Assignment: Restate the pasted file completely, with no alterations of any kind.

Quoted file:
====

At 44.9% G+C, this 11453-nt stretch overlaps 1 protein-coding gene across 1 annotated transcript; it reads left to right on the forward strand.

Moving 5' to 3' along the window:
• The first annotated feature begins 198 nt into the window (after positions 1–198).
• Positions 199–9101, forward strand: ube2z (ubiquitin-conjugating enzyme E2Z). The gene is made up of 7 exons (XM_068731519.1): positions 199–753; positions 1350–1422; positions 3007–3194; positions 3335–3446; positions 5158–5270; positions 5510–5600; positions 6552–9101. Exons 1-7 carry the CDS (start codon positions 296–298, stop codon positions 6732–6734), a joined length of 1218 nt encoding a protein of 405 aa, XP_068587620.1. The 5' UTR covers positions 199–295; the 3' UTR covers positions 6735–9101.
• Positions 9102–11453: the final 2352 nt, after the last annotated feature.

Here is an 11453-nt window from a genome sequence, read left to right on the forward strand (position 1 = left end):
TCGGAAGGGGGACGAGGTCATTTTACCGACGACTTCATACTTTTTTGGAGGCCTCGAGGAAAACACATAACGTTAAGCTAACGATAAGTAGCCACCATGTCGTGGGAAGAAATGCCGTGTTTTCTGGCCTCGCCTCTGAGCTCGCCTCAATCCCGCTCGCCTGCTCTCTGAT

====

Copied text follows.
At 44.9% G+C, this 11453-nt stretch overlaps 1 protein-coding gene across 1 annotated transcript; it reads left to right on the forward strand.

Moving 5' to 3' along the window:
• The first annotated feature begins 198 nt into the window (after positions 1–198).
• Positions 199–9101, forward strand: ube2z (ubiquitin-conjugating enzyme E2Z). The gene is made up of 7 exons (XM_068731519.1): positions 199–753; positions 1350–1422; positions 3007–3194; positions 3335–3446; positions 5158–5270; positions 5510–5600; positions 6552–9101. Exons 1-7 carry the CDS (start codon positions 296–298, stop codon positions 6732–6734), a joined length of 1218 nt encoding a protein of 405 aa, XP_068587620.1. The 5' UTR covers positions 199–295; the 3' UTR covers positions 6735–9101.
• Positions 9102–11453: the final 2352 nt, after the last annotated feature.

Here is an 11453-nt window from a genome sequence, read left to right on the forward strand (position 1 = left end):
TCGGAAGGGGGACGAGGTCATTTTACCGACGACTTCATACTTTTTTGGAGGCCTCGAGGAAAACACATAACGTTAAGCTAACGATAAGTAGCCACCATGTCGTGGGAAGAAATGCCGTGTTTTCTGGCCTCGCCTCTGAGCTCGCCTCAATCCCGCTCGCCTGCTCTCTGAT